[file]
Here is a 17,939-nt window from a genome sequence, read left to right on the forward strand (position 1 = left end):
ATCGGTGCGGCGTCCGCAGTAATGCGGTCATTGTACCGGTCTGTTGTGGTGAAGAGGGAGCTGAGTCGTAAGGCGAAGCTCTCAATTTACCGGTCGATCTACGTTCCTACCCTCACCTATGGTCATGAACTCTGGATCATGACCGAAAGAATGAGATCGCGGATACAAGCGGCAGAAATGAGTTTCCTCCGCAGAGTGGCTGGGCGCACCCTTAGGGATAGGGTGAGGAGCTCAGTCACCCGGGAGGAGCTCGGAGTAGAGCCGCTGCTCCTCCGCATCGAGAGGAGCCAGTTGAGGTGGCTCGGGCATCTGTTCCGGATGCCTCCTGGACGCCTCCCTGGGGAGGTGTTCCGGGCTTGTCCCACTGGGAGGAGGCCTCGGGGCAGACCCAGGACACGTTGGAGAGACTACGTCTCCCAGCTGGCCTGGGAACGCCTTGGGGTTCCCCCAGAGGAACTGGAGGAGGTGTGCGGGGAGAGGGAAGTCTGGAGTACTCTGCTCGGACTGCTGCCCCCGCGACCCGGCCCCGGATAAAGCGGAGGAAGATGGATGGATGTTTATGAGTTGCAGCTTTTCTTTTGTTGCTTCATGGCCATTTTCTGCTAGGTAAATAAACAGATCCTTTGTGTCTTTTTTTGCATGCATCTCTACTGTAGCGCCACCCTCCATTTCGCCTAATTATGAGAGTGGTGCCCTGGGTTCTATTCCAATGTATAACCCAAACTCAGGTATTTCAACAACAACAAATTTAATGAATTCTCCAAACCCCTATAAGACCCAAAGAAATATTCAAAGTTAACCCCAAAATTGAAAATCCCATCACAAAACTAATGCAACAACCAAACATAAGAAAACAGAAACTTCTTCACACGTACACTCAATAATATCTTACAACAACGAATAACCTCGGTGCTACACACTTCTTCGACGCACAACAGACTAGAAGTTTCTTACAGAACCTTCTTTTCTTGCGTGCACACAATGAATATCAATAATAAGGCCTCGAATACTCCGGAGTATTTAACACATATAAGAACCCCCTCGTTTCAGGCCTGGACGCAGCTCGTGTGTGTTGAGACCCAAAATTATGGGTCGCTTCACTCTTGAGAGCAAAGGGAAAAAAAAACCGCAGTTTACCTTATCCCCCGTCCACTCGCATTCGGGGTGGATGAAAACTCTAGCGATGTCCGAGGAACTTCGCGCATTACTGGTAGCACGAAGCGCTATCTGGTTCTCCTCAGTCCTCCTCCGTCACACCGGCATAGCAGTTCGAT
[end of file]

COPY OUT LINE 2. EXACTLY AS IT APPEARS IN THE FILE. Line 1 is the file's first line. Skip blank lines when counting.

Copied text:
ATCGGTGCGGCGTCCGCAGTAATGCGGTCATTGTACCGGTCTGTTGTGGTGAAGAGGGAGCTGAGTCGTAAGGCGAAGCTCTCAATTTACCGGTCGATCTACGTTCCTACCCTCACCTATGGTCATGAACTCTGGATCATGACCGAAAGAATGAGATCGCGGATACAAGCGGCAGAAATGAGTTTCCTCCGCAGAGTGGCTGGGCGCACCCTTAGGGATAGGGTGAGGAGCTCAGTCACCCGGGAGGAGCTCGGAGTAGAGCCGCTGCTCCTCCGCATCGAGAGGAGCCAGTTGAGGTGGCTCGGGCATCTGTTCCGGATGCCTCCTGGACGCCTCCCTGGGGAGGTGTTCCGGGCTTGTCCCACTGGGAGGAGGCCTCGGGGCAGACCCAGGACACGTTGGAGAGACTACGTCTCCCAGCTGGCCTGGGAACGCCTTGGGGTTCCCCCAGAGGAACTGGAGGAGGTGTGCGGGGAGAGGGAAGTCTGGAGTACTCTGCTCGGACTGCTGCCCCCGCGACCCGGCCCCGGATAAAGCGGAGGAAGATGGATGGATGTTTATGAGTTGCAGCTTTTCTTTTGTTGCTTCATGGCCATTTTCTGCTAGGTAAATAAACAGATCCTTTGTGTCTTTTTTTGCATGCATCTCTACTGTAGCGCCACCCTCCATTTCGCCTAATTATGAGAGTGGTGCCCTGGGTTCTATTCCAATGTATAACCCAAACTCAGGTATTTCAACAACAACAAATTTAATGAATTCTCCAAACCCCTATAAGACCCAAAGAAATATTCAAAGTTAACCCCAAAATTGAAAATCCCATCACAAAACTAATGCAACAACCAAACATAAGAAAACAGAAACTTCTTCACACGTACACTCAATAATATCTTACAACAACGAATAACCTCGGTGCTACACACTTCTTCGACGCACAACAGACTAGAAGTTTCTTACAGAACCTTCTTTTCTTGCGTGCACACAATGAATATCAATAATAAGGCCTCGAATACTCCGGAGTATTTAACACATATAAGAACCCCCTCGTTTCAGGCCTGGACGCAGCTCGTGTGTGTTGAGACCCAAAATTATGGGTCGCTTCACTCTTGAGAGCAAAGGGAAAAAAAAACCGCAGTTTACCTTATCCCCCGTCCACTCGCATTCGGGGTGGATGAAAACTCTAGCGATGTCCGAGGAACTTCGCGCATTACTGGTAGCACGAAGCGCTATCTGGTTCTCCTCAGTCCTCCTCCGTCACACCGGCATAGCAGTTCGAT